From the beginning of her presidential campaign, Sen. Hillary Clinton has been answering for her vote to authorize the use of force in Iraq, a vote that begat a war that has grown ever more unpopular. It hasn't helped that Sen. Barack Obama has been able criticize her vote with impunity because at the time of the vote he was in the Illinois state senate and rather famously gave a speech at a rally opposing an invasion.
At a campaign stop in Eugene, Ore., on April 5, 2008, Clinton was asked again by an audience member to explain her 2002 vote. Clinton responded by saying that Obama may have opposed the war prior to the invasion, but she was the first to criticize the war once he became a U.S. Senator in January 2005.
"When Sen. Obama came to the Senate, he and I have voted exactly the same except for one vote. And that happens to be the facts. We both voted against early deadlines. I actually started criticizing the war in Iraq before he did. So I'm well aware that his entire campaign is premised on a speech he made in 2002, and I give him credit for that speech," she said.
Iraq has been a hot-button issue in the race for the Democratic nomination since the start. A whopping 91 percent percent of Democrats disapprove of the way George W. Bush is handling Iraq, according to a March 2008 CBS News poll.
Indeed, we spent a lot of time earlier in the campaign documenting which Democrats were against the war first or wanted the fastest withdrawal .
Clinton cannot claim to have opposed the war before Obama, so by focusing on who spoke more critically of Iraq beginning with his arrival in the Senate, Clinton wants to reset the clock on this debate. It's a novel strategy, and we wondered if it might work, given that she has spoken out strongly against the Bush administration's war efforts in the years since her Iraq vote.
But a little research shows her new timeline doesn't work any better than the old one. Obama still is first.
And we're not the first to have done this. Clinton's remarks didn't sound right to Jake Tapper of ABC News, who reported the remarks and debunked them earlier on his "Political Punch" blog .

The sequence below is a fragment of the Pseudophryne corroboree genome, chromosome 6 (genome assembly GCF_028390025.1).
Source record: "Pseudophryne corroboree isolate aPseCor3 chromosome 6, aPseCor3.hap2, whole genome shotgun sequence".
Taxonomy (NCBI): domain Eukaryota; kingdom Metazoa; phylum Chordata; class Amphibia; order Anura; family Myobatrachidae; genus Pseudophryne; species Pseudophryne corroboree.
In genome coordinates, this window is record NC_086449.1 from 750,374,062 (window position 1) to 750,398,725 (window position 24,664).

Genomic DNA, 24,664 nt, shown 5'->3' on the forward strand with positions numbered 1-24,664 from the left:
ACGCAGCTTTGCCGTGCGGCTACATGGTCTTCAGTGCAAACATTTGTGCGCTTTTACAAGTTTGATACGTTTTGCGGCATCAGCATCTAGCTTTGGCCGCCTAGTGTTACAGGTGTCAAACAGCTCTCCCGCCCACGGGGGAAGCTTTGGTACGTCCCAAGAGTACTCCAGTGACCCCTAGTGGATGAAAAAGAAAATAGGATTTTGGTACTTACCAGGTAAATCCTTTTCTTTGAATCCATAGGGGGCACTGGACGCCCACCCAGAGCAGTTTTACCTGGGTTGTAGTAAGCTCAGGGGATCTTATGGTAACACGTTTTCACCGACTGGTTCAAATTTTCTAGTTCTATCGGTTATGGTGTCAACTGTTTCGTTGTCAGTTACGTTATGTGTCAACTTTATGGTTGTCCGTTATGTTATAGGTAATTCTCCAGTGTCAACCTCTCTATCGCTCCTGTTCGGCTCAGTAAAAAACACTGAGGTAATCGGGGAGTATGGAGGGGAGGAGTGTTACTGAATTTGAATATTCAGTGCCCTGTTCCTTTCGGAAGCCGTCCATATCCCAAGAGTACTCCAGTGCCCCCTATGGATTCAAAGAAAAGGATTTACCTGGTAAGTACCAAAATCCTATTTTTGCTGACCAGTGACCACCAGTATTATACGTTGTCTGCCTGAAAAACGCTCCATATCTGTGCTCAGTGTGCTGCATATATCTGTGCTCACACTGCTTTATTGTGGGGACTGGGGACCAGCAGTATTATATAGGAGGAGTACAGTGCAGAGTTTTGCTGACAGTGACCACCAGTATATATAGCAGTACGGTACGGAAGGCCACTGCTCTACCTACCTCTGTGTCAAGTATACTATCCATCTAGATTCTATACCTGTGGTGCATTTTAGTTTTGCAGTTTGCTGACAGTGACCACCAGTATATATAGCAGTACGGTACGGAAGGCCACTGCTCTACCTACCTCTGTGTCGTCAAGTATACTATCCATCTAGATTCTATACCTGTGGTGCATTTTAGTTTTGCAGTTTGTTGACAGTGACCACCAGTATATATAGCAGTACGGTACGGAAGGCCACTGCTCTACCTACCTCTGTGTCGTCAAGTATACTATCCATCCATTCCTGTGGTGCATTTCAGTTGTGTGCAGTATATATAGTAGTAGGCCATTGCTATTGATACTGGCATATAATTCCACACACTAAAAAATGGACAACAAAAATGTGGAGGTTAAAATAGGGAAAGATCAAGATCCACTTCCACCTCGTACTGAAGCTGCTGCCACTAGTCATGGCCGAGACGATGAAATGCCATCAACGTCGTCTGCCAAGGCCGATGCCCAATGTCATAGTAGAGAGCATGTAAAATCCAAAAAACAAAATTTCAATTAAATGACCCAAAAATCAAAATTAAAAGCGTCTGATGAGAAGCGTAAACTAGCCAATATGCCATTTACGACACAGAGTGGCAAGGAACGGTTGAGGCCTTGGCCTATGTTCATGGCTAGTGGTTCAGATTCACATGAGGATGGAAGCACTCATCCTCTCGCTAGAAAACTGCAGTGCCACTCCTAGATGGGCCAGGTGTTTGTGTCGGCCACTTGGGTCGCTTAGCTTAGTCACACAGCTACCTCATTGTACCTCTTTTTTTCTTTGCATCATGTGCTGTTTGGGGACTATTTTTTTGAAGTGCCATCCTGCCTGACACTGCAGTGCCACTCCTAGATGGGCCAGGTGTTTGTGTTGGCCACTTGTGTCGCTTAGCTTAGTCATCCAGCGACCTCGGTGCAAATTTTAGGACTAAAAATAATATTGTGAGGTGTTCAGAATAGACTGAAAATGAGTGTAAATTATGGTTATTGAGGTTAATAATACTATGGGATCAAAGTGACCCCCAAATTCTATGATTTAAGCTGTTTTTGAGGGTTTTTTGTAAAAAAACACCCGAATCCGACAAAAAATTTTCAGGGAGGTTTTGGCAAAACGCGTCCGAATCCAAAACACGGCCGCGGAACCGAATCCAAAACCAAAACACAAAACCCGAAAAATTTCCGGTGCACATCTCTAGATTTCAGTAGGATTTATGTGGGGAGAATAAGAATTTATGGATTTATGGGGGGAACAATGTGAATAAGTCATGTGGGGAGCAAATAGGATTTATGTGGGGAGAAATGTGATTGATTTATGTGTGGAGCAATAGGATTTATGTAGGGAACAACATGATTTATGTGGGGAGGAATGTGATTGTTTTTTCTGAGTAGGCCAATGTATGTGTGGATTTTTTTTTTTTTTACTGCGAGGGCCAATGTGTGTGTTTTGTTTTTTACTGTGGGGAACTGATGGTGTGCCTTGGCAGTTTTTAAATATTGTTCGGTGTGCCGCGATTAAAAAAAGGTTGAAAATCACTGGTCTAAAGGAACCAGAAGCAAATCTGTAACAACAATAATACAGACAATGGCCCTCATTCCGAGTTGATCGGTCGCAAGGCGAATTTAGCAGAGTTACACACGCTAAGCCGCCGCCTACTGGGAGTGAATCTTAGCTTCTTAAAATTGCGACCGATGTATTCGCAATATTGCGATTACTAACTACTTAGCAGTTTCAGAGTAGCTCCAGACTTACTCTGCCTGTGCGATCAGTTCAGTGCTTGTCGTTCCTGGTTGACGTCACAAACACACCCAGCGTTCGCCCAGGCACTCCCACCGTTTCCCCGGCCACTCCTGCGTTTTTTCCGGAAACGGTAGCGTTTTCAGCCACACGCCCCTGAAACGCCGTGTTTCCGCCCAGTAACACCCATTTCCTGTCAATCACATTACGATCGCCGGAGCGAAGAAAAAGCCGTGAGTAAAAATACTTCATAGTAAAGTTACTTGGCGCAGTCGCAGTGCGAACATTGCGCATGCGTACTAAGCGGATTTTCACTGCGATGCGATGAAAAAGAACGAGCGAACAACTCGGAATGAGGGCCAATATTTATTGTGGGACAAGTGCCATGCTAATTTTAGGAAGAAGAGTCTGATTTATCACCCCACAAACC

Obama took office on Jan. 3, 2005. One of his early assignments on the Senate Foreign Relations Committee was to participate in a hearing to confirm Condoleezza Rice as Secretary of State. On Jan. 18, Obama questioned Rice during the hearing about how quickly Iraqi troops were being trained and whether they truly were ready to defend their own country.
Obama said then that if success in Iraq is "measured by whether Iraqis can secure their own circumstances, and if our best troops in the world are having trouble controlling the situation with 150,000 or so, it sounds like we've got a long way to go.
"And I think part of what the American people are going to need is some certainty, not an absolute timetable, but a little more certainty than is being provided, because right now, it appears to be an entirely open-ended commitment."
Sounds like criticism to us.
Clinton, meanwhile, weighed in a week later with a statement on Rice's nomination, saying, "In her role as National Security Advisor, Dr. Rice was a member of the team responsible for our flawed Iraq policy. She made several misleading statements about the presence of weapons of mass destruction in the lead up to the war."
Clinton also said in the statement the she profoundly disagreed and deeply regretted how the war has been conducted.
Clinton might be showing moxie by trying to reframe the Iraq issue in a way that puts her on top, but the facts don't support it. On the statement that she criticized the war first after Obama became a senator, the Truth-O-Meter says False.
KEZI 9, Hillary Clinton Draws a Crowd to South Eugene H.S. , April 5, 2008. ( Shorter exerpt via YouTube .)
PollingReport.com, Polls on Iraq .
Biographical Directory of the United States, Barack Obama .
The New York Times, Confirmation Hearing of Condoleeza Rice , Jan. 18, 2005.
U.S. Senate Web site for Hillary Rodham Clinton, Statement of Senator Clinton for the Congressional Record on Her Vote on the Nomination of Dr. Condoleezza Rice for Secretary of State , Jan. 26, 2005.
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